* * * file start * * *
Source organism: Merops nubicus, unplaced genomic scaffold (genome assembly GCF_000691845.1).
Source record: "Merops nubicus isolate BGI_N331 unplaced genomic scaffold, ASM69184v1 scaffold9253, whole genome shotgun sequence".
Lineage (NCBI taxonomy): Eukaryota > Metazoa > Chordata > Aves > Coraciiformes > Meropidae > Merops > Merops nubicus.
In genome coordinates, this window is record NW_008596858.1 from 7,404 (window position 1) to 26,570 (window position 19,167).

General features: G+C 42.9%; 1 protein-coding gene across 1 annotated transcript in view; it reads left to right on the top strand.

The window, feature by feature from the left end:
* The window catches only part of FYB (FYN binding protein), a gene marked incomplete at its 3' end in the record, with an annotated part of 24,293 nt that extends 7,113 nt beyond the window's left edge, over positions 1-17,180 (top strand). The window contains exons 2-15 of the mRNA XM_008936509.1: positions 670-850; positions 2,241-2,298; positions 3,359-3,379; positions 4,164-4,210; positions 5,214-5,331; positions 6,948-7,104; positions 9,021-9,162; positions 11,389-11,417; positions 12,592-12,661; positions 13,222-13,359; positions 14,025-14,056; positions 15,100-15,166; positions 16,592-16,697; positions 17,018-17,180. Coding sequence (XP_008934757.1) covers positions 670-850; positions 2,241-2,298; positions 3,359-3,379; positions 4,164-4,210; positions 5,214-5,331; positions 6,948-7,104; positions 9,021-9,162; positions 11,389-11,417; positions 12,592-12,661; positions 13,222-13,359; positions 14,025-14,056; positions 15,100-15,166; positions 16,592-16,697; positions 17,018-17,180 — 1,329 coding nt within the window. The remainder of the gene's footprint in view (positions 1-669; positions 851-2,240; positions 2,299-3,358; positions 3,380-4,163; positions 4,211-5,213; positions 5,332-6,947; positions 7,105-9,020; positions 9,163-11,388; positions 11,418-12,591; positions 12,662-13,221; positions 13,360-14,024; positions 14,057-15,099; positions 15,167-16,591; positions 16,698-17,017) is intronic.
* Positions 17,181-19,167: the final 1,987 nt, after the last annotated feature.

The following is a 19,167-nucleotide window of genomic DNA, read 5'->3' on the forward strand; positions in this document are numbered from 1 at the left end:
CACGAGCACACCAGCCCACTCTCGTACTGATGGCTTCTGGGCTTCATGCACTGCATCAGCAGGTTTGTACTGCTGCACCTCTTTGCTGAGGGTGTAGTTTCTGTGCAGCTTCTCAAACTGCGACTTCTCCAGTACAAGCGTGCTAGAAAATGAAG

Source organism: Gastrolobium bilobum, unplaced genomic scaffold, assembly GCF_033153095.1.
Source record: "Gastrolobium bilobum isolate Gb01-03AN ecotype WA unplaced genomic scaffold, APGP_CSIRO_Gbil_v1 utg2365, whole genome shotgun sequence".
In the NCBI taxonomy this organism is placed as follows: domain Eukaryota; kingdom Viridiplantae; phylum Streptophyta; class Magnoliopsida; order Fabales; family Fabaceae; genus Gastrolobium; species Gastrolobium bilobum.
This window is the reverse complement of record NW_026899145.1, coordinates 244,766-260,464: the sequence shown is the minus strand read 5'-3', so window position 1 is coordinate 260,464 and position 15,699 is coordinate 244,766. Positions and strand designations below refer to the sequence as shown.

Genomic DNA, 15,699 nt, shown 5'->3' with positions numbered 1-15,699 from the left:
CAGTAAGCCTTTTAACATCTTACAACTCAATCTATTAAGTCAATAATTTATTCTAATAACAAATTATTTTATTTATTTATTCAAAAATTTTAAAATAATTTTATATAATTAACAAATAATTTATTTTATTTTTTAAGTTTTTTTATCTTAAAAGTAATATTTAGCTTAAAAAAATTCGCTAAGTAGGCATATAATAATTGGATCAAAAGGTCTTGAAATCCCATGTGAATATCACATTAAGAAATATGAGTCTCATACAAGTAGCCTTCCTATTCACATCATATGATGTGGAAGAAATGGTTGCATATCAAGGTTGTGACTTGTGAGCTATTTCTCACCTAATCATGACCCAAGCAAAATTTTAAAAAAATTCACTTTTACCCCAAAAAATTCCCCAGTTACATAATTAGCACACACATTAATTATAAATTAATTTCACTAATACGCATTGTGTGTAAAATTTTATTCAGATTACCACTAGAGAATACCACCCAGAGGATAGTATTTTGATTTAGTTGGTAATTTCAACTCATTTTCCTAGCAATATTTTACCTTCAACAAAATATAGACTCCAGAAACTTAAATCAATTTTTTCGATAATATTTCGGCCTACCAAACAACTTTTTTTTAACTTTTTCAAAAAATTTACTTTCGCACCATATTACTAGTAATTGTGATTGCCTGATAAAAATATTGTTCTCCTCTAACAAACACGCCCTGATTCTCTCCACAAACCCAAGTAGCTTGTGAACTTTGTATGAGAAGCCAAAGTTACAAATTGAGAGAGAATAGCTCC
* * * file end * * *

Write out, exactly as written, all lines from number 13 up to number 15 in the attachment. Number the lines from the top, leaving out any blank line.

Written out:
In the NCBI taxonomy this organism is placed as follows: domain Eukaryota; kingdom Viridiplantae; phylum Streptophyta; class Magnoliopsida; order Fabales; family Fabaceae; genus Gastrolobium; species Gastrolobium bilobum.
This window is the reverse complement of record NW_026899145.1, coordinates 244,766-260,464: the sequence shown is the minus strand read 5'-3', so window position 1 is coordinate 260,464 and position 15,699 is coordinate 244,766. Positions and strand designations below refer to the sequence as shown.

Genomic DNA, 15,699 nt, shown 5'->3' with positions numbered 1-15,699 from the left: